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Breeze Airways will open a base at R.I.’s airport. Here’s what it means.

Like other low-cost airlines, travelers pay lower fares, while paying for add-ons like bags and seats of their choice.

Tom Doxey, the president of Breeze Airways, gestures as he talks to the media Tuesday about the new base of operations that the airline will launch at T.F. Green Airport in Warwick.Brian Amaral

WARWICK, R.I. — Breeze Airways, the low-cost airline that started flying out of Rhode Island last year, will open a base of operations at Rhode Island T.F. Green International Airport next year, officials announced Tuesday at the airport.

Here’s what it will mean for Rhode Island’s flying public, taxpayers, and the economy in general.

What is Breeze Airways?

Based in Utah, the self-described “Seriously Nice” airline was founded by David Neeleman, who also founded JetBlue Airways. It operates out of smaller airports like Green rather than major ones like Logan Airport in Boston, and focuses on underserved routes. Like other low-cost airlines, travelers pay lower fares, while paying for add-ons like bags and seats of their choice. Breeze currently flies from PVD (well, actually Warwick) to five destinations: Norfolk, Virginia; Richmond, Virginia; Charleston, South Carolina; Jacksonville, Florida; and Pittsburgh.


Flights to Los Angeles and Savannah, Georgia, once planned for this year, have been pushed back to next year — not because of lack of demand, the airline says, but issues in the airplane supply chain. Seasonal flights to Columbus, Ohio, are also expected to return next year, the airline said. A round-trip ticket from Warwick to Pittsburgh later this month, for instance, would set you back $124 at the most basic “Nice” fare, and $224 for a “Nicer” fare where you can pick an extra legroom seat and bring a checked and carry-on bag. A weeklong trip to Norfolk in November would set you back $78 round-trip for the “Nice” fare, and $178 for “Nicer.”

So what does having a “base of operations” mean?

A couple of things. Most practically, it means the airline’s planes operate from the airport and the flight crews live in the area. Breeze will eventually keep up to eight planes at Green, where they’ll undergo maintenance and repair. Most will be the Airbus A-220. Depending on the configuration, that family of planes holds between 100 to 150 passengers, according to Airbus.


But more broadly, it also means Rhode Island-based jobs, up to 250 of them when all is said and done, from pilots to flight attendants to support staff to maintenance, according to the state.

And it will help travelers at Green, too, said Iftikhar Ahmad, president and CEO of the Rhode Island Airport Corporation. Say there are flight delays and the airline needs to bring in a new crew or new plane. They’ll be able to pull from a local workforce of on-call crews, or backup planes if necessary, instead of having to bring in personnel and equipment from somewhere else when things go haywire.

With the move, Breeze will be the first airline with a base of operations at Green, Ahmad said; Norwegian Air, the low-cost European carrier, had a crew based in Rhode Island, but it was a much less extensive operation than the one Breeze is planning, and Norwegian is now no longer even operating in the U.S.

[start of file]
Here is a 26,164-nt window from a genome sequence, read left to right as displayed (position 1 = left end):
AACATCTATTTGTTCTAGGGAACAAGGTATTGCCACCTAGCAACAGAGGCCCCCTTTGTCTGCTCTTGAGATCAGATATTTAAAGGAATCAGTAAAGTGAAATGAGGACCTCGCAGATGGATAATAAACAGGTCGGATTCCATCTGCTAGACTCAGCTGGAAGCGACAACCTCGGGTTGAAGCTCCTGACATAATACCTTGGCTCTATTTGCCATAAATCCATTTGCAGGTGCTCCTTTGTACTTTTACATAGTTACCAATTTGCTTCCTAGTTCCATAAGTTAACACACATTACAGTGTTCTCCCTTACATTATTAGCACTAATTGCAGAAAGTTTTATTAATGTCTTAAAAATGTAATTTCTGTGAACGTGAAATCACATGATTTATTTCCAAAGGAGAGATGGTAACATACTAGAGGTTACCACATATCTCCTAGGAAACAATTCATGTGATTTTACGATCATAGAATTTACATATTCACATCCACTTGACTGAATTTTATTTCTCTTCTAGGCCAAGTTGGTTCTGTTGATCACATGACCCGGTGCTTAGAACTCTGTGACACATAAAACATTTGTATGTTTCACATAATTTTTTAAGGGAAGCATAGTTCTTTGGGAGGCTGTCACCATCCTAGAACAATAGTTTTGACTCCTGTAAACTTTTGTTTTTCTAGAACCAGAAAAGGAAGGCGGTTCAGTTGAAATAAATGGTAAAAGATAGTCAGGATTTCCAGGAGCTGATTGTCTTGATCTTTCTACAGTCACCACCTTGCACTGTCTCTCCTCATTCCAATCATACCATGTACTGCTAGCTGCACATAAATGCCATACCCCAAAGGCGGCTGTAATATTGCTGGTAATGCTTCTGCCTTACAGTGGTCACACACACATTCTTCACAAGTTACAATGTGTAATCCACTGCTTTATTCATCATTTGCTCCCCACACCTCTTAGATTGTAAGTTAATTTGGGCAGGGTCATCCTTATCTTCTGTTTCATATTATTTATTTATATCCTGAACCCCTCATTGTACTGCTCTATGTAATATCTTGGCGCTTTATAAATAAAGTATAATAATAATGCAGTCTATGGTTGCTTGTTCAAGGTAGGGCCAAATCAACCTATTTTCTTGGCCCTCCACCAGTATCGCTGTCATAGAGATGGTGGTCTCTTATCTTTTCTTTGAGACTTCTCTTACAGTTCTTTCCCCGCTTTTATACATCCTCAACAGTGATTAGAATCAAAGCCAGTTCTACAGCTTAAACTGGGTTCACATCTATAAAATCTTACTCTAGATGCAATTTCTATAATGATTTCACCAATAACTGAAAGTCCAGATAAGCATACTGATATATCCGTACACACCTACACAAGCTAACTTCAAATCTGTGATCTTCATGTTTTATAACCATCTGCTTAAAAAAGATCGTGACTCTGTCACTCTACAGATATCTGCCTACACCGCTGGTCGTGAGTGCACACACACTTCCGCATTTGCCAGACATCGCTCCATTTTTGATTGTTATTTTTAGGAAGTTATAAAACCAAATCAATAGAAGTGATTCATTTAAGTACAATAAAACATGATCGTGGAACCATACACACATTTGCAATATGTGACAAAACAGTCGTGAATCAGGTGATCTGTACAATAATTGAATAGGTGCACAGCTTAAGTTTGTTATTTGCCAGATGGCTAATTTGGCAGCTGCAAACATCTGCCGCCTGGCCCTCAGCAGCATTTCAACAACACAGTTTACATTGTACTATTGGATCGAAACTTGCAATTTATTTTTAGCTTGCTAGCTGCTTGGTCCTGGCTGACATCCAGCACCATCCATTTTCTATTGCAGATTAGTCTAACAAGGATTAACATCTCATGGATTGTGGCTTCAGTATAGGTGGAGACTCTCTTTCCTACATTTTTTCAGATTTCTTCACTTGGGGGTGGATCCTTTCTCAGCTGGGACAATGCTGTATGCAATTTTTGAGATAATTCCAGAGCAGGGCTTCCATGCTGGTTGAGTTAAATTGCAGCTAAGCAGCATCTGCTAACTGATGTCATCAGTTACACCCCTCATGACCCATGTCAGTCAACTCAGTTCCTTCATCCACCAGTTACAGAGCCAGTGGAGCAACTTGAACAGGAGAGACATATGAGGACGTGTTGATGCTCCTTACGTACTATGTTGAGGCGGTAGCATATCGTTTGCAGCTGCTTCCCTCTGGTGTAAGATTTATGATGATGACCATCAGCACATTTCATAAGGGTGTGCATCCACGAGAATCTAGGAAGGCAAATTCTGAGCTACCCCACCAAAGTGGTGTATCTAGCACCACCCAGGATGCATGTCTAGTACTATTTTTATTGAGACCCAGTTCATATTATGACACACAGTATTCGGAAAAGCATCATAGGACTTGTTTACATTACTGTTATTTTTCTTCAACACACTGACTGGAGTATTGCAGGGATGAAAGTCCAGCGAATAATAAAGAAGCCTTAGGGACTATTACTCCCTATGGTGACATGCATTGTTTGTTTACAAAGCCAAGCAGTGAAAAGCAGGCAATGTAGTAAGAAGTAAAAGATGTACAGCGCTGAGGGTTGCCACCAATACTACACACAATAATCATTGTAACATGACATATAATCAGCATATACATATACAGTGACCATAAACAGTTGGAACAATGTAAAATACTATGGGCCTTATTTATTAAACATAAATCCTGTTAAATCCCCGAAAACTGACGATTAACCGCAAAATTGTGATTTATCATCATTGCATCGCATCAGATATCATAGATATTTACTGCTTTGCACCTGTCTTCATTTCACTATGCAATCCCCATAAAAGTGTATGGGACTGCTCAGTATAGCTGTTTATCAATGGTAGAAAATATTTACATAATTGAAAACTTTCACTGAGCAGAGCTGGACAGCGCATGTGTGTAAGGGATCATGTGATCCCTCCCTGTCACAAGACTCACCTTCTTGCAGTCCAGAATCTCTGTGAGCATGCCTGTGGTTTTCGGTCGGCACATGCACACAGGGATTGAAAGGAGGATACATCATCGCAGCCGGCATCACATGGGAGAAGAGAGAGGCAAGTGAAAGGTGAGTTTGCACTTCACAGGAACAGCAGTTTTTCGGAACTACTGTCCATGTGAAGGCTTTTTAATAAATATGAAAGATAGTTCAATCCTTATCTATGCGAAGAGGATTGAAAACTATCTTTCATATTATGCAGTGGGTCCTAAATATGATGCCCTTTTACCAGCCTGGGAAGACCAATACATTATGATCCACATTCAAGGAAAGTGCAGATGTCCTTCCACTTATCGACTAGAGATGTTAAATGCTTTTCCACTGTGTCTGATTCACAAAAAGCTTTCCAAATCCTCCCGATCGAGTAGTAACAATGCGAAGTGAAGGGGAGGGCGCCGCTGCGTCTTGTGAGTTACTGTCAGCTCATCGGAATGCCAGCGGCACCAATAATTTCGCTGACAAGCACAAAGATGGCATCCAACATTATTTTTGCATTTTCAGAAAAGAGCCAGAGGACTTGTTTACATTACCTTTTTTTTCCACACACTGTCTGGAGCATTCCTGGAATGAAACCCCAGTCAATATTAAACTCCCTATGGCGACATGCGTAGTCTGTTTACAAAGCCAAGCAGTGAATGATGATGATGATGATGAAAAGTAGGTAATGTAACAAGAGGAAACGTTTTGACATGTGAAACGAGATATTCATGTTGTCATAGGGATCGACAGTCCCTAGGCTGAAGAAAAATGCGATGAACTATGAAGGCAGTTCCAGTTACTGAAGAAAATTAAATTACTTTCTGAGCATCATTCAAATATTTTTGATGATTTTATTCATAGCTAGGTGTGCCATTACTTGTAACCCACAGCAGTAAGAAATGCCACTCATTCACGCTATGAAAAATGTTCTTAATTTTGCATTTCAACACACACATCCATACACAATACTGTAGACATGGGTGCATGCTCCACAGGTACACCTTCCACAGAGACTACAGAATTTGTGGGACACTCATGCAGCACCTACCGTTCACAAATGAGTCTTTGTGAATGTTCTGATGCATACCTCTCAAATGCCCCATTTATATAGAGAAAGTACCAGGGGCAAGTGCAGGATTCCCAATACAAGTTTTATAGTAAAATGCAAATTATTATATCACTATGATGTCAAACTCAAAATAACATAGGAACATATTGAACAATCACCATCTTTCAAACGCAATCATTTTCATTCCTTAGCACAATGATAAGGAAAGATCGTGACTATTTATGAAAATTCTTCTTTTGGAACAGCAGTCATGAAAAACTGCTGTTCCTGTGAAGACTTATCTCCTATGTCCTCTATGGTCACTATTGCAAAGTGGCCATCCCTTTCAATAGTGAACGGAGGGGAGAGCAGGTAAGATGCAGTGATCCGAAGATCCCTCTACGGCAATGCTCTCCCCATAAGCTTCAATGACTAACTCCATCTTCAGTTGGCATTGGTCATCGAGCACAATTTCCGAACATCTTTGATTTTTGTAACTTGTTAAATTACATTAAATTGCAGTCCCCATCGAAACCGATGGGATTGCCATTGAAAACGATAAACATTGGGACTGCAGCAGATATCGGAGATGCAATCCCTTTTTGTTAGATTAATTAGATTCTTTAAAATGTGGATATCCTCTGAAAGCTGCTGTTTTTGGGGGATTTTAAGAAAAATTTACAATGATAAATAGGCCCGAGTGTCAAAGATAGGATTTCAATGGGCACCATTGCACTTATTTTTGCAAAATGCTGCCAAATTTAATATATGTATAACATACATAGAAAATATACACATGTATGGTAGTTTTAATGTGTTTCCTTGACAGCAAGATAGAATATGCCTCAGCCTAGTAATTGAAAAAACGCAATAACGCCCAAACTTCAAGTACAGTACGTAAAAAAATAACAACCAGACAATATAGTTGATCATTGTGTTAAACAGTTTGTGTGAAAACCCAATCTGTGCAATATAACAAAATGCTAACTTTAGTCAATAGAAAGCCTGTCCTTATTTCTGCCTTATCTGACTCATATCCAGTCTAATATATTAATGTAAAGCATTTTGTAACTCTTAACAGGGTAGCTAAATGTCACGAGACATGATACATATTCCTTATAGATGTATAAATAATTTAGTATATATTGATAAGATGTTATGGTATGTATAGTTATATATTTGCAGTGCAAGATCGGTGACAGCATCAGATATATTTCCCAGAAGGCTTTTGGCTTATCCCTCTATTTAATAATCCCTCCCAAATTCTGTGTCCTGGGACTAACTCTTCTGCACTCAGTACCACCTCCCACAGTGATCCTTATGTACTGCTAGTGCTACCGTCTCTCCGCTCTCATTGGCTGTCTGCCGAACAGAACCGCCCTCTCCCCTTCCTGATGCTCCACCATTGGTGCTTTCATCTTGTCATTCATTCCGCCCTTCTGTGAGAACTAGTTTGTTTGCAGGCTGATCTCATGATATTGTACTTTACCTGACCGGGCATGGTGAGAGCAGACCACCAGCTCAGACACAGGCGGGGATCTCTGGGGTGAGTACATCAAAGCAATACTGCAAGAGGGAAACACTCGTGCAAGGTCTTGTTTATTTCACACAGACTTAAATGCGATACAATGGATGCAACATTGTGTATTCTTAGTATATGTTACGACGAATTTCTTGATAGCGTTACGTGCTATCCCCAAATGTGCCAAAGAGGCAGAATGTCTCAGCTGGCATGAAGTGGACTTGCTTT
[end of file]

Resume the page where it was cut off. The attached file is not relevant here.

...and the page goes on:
And to people like Gov. Dan McKee, it means getting more people to Rhode Island from across the country, part of what he often touts as his efforts to make Rhode Island a “bucket list” state, or a state you’ve got to go to before you die.

So will it work?

Good question! Rhode Island has had routes and even airlines (like Norwegian) come and go, and like other airports faced a turbulent few years because of COVID-19. But Breeze signaled confidence that it has the sort of business model, leadership and financial strength to make a real commitment to Rhode Island. (Breeze doesn’t fly out of Boston. Rhode Island will be its seventh base.)


Breeze officials say they have big plans for the future: As many as 20 nonstop routes out of Green in the years ahead. Michael Lazarus, a Breeze board member who lives part of the year in Westerly and part of the year in San Francisco, was asked after the news conference whether he’d be taking the Rhode Island to LAX route to the west coast. No, he said, looking even further into the hypothetical future: Rhode Island to San Francisco.

That route doesn’t exist yet, but then again, neither does any west coast flight — until Breeze starts it up next year.

But Jon Savage, the chair of the board of the airport corporation, underscored the challenge in getting people to use Green when he told everyone in the room to get the word out about flying out of Rhode Island.

“If we don’t use it, and we don’t encourage people to use it, we’ll lose it,” Savage said.

Are they getting any help to do it?

Another good question. Yes.

The airline has applied for, and is under consideration for, public taxpayer support as part of its operations and expansion in Rhode Island. That includes an estimated $300,000 annually in qualified jobs tax credits over 10 years, which would reimburse the company with some of the taxes that some of its jobs create (in other words, they don’t get the money until the jobs actually come here). That amounts to about $2 million over two years for ground handling support, and $1.2 million a year over five years for Commerce to market Rhode Island as a destination in the 20 places where Breeze will initiate flights.


That money would flow through the state Commerce Corporation and an affiliated entity, and hasn’t all been fully approved yet, explained Hilary Fagan, president and COO of the Commerce Corporation. The ground handling support and marketing support beyond this year is also subject to more General Assembly approvals.

Brian Amaral can be reached at brian.amaral@globe.com. Follow him on Twitter @bamaral44.